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Hoop coop question

Discussion in 'Coop & Run - Design, Construction, & Maintenance' started by 1700schicken, Apr 3, 2017.

  1. 1700schicken

    1700schicken New Egg

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    Apr 3, 2017
    Upstate NY
    Well I just introduced myself in the new members forum, so now down to business!
    I live in Upstate NY, and will be raising Dominiques as they seem not only docile, but hardy when it comes to the climate up here. Plus I'm a history buff, so their historical background is icing on the cake.
    My question is, if I build it big enough, can my birds live in a hoop coop year round? I'm allowed to have up to 15 birds, but I'm starting with only four or five. I plan on some chicken tunnels as well around my gardens, but for now I'm wondering if I can get away with just this setup compared to a run and a coop. It will be a sturdy construction, trampoline frame for the ends and cattle panel for the sides, with a beam running the center. I can build it, just not sure how big it will need to be. Thanks for the help and advice,
    1700schicken
     
  2. boskelli1571

    boskelli1571 Overrun With Chickens

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    Finger Lakes, NY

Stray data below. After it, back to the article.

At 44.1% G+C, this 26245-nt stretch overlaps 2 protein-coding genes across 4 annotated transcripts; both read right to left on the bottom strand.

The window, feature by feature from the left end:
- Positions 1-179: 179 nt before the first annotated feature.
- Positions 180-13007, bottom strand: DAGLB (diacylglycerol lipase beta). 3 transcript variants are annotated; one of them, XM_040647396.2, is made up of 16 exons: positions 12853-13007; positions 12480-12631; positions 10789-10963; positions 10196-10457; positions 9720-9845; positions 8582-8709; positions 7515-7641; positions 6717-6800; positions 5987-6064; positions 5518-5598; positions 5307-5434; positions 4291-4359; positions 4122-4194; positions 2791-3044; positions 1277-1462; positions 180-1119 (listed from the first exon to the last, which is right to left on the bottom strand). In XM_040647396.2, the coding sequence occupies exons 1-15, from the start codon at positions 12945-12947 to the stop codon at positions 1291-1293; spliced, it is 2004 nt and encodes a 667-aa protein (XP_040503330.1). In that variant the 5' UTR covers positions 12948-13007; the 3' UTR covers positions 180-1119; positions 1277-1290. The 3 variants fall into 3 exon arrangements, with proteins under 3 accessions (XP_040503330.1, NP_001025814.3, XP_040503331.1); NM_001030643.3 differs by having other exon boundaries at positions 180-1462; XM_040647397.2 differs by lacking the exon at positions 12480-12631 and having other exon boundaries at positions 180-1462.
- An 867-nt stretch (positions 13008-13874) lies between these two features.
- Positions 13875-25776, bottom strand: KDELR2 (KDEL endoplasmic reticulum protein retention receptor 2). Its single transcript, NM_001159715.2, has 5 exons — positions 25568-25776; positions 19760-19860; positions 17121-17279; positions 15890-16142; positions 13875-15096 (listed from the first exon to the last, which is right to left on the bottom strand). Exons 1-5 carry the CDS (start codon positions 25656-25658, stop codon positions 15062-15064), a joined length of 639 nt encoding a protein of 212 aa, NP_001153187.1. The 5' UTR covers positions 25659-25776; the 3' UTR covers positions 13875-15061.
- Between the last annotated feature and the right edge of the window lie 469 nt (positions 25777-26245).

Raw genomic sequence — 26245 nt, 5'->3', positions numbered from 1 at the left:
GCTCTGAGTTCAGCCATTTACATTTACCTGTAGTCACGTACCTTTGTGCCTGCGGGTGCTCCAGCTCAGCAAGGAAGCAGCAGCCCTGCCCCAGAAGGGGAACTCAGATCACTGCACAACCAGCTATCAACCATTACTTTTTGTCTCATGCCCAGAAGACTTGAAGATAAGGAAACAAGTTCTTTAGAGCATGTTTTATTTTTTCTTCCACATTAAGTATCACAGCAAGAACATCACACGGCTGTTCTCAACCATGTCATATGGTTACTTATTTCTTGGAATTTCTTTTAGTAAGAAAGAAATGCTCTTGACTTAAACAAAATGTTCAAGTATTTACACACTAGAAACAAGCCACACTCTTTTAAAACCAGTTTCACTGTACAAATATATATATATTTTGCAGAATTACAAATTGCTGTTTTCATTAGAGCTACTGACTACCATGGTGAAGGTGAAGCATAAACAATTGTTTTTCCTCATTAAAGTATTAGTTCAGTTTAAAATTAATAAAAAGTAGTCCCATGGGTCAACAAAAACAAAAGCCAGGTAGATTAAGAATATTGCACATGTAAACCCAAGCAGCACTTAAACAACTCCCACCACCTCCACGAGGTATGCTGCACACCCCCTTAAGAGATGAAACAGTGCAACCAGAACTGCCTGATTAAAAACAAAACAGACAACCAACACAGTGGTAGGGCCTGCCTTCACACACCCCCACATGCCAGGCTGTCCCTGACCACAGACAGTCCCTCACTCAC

Hello and welcome, [​IMG] you need to join in with the NY chicken lovers thread - we are a chatty bunch!
    Ok - coop - so each bird when full grown will need at least 8sq. ft/bird in coop and 10 sq. ft in the run - this should give you an idea of how much room you will need. If they are going th free range you can get away with a bit less space. Just be aware, if they are cramped, come wintertime they are going to pick on one another if they don't have sufficient space.
    Yes, they can live in a hoop coop, but make sure it's predator proof - you will need to protect the sides with 1/2" hardware cloth to be absolutely sure of keeping raccoons etc. out. If possible you should extend it into the ground for about 6 inches to prevent digging critters too.
    Have you looked under the learning tab? There are several ideas for coops and many different designs. I'm sure you will find something there to help you with the design....[​IMG]
     
  3. aart

    aart Chicken Juggler! Premium Member

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    My Coop
    Welcome to BYC!
    Do you plan on this being a stationary hoop coop or mobile?
    Cattle panels make pretty good structural components.
    Hog panels are even stronger(might want that for snow load consideration) tho a bit pricier.
    They are pretty much limited to an 7-8' width if you wan to be able to walk in it comfortably,
    but you can go as long as you have space for with a stationary design.
    Or you could go 'hightower' ....https://www.backyardchickens.com/t/1120946/modified-hoop-coop-design-development

    Haven't ever seen that....I like it!
    Think it's especially apropos for harsh winter climes.
     
  4. WesleyBeal

    WesleyBeal Chillin' With My Peeps